Five Years of Drought
by Ralph Vartabedian, Los Angeles Times
LAS VEGAS -- After five years of distressingly low rain and snowfall, a drought is hammering the West harder than ever, causing multibillion-dollar losses and prompting unprecedented measures in many states to cope with less water.
As winter begins, few expect the coming months to fix the problems. Weather forecasts are equivocal.
Explosive population growth, environmental lawsuits to divert water for wildlife, and below-average precipitation have put a strain on the big federal reservoirs that supply the West but were designed decades ago when the outlook was far different.
"The drought is still raging in many places," said John W. Keys III, commissioner of the Bureau of Reclamation, the federal agency that operates the key dams in Western states. "Utah, New Mexico, Colorado, Arizona, Montana are in really bad shape. The Missouri River is at historic lows. The Platte River and Rio Grande are way down."
Nowhere is the situation more serious than the basin of the Colorado River, a lifeline in seven states.
Lake Mead has dropped by more than 90 feet in recent years and is so low that the federal government might have to curtail water deliveries in the next few years. And the outlook remains grim, with official estimates giving only a one in five chance the lake will refill by the end of the decade.
Lake Powell, the massive impoundment of the Colorado River behind Glen Canyon Dam in Utah, has dropped below its half mark for the first time since it was filled in the 1960s. Like a ring around a bathtub, a band of discolored rock for hundreds of miles shows the progress of the drought.
Less water also means less electricity. The massive generators at Glen Canyon produced just 30 percent of their capacity this year.
Water agencies are no longer betting on Mother Nature: The Southern Nevada Water Authority approved a plan last Thursday to extend its intake pipes 50 feet deeper into Lake Mead to prevent sucking air if the water continues to drop.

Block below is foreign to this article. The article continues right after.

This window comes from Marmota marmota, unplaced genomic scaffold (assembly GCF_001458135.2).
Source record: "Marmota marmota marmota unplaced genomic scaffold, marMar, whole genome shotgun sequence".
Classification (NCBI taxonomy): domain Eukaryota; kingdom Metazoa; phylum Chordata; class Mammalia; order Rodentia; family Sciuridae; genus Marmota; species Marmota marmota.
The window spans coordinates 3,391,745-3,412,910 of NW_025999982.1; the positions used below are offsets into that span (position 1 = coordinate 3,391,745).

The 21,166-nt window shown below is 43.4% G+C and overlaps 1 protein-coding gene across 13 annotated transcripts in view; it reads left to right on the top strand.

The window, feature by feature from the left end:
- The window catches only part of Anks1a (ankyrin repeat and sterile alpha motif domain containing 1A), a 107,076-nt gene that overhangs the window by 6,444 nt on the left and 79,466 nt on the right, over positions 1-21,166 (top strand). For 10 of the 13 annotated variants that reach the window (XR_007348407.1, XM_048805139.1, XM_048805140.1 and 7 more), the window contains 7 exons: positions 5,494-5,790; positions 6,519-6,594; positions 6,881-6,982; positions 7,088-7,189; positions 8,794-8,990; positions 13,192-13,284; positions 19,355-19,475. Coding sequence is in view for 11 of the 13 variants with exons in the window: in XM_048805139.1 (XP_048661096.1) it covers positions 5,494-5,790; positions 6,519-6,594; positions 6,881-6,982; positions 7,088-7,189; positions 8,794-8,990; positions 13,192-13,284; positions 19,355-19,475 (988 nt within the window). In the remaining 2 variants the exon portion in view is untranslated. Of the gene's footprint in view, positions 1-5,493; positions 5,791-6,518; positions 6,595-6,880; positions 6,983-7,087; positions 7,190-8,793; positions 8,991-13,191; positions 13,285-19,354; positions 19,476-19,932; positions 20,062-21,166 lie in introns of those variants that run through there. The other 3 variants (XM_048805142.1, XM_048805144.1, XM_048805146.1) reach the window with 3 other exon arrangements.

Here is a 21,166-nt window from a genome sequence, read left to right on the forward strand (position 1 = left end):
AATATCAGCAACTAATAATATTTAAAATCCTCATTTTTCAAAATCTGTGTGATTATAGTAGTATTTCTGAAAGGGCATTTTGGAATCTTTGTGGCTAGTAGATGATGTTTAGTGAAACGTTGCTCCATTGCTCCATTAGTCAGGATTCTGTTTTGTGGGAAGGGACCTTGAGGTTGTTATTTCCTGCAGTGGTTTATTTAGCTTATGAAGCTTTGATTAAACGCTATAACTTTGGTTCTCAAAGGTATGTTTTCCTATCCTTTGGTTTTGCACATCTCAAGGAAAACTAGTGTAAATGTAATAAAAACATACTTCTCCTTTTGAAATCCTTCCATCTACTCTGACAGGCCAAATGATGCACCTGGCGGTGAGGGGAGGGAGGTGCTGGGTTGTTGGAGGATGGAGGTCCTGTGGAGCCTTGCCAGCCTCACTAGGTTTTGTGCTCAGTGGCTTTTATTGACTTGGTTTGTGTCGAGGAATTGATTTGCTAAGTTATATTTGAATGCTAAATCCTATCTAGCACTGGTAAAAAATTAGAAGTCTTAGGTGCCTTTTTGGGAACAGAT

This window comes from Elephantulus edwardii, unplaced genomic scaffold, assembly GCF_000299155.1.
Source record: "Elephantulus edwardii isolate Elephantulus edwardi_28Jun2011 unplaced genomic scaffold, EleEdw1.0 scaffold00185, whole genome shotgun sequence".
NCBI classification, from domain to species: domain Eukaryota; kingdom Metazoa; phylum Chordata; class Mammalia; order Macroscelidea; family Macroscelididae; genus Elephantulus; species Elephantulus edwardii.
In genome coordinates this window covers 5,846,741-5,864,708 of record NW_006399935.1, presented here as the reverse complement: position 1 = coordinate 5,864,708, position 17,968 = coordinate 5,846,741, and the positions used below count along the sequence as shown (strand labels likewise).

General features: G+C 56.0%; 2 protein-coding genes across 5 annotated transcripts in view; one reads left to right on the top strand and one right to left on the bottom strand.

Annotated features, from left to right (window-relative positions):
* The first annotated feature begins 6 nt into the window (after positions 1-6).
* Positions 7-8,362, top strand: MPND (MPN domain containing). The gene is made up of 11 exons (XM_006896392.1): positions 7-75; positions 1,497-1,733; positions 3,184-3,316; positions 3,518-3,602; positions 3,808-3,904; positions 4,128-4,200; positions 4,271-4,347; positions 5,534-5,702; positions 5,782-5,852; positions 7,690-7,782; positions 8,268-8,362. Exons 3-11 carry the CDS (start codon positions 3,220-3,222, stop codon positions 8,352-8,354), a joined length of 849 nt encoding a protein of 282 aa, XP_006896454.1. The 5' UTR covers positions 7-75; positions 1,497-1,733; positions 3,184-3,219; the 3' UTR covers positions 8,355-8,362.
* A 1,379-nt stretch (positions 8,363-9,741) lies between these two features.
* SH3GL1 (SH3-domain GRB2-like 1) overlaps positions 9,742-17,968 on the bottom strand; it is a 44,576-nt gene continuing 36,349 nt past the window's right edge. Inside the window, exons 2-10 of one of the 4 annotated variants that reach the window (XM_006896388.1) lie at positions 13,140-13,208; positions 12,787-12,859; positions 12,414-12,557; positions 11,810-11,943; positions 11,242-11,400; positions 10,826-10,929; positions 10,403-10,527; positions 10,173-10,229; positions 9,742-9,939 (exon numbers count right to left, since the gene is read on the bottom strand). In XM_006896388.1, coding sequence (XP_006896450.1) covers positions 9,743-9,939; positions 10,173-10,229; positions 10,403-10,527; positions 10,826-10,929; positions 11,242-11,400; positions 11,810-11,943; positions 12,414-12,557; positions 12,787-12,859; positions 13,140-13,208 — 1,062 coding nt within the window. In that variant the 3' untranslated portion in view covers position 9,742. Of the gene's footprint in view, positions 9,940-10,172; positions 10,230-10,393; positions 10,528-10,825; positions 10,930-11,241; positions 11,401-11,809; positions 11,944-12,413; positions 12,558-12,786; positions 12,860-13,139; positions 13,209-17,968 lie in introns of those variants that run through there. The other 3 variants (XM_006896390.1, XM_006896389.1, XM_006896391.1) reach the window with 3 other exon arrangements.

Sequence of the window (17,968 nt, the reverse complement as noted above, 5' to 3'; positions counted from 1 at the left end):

The situation in Arizona, where the state pays out $1 million a month for homeowners not to grow grass, is just as bad.
"We have depleted our reservoirs," said Herb Guenther, director of the state's Department of Water Resources. "We still have ground water basins to fall back on."
Across the Continental Divide, the conditions are similarly bad. At Elephant Butte Dam, the largest reservoir on the Rio Grande and the main supply of water for New Mexico is holding just 10 percent of its capacity and managers have curtailed deliveries.
In the Pacific Northwest, tributaries to the Columbia and Snake rivers remain in drought conditions and reservoirs in Oregon, Washington, and Idaho are below normal. With court orders to maintain adequate water for endangered salmon and steelhead, the federal government is spending $15 million this year to buy water for the fish and make other recovery efforts.
California, meanwhile, embodies both the best and the worst of the situation. It was the only Western state that received above-average precipitation last winter, meaning its big reservoirs at Shasta and Oroville are higher than average for this time of the year, according to the Department of Water Resources.
But California has sustained some of the worst impacts of the lengthy drought, officials say.
The wildfires that raged across six counties in Southern California's mountains in October were the result of the same drought that is causing Lake Mead to drop, according to the California Department of Forestry and Fire Protection. Fed by dry brush and dead trees, the fires killed 20 people and caused $3 billion in insured property losses.
Earlier this month, when Colorado River water managers assembled on the Las Vegas strip for their annual convention, the city was deluged by a storm that dropped 2 1/2 inches of water in a few hours. But it provided only momentary relief.
The National Oceanic and Atmospheric Administration told the group that the Colorado River will deliver less water than normal this winter. The weather outlook is so unpredictable, owing to Pacific Ocean conditions, that forecasters say they can offer little guidance.
Even if Mother Nature supplies plenty of snow and rain, the soil is so parched and water tables so low across the Colorado River basin that runoff reaching the river will remain below normal.
The West's water system was based on expectations developed in the early 20th century. But studies of tree growth rings have shown that those were the wettest decades in 500 years and the current drought may be the norm.
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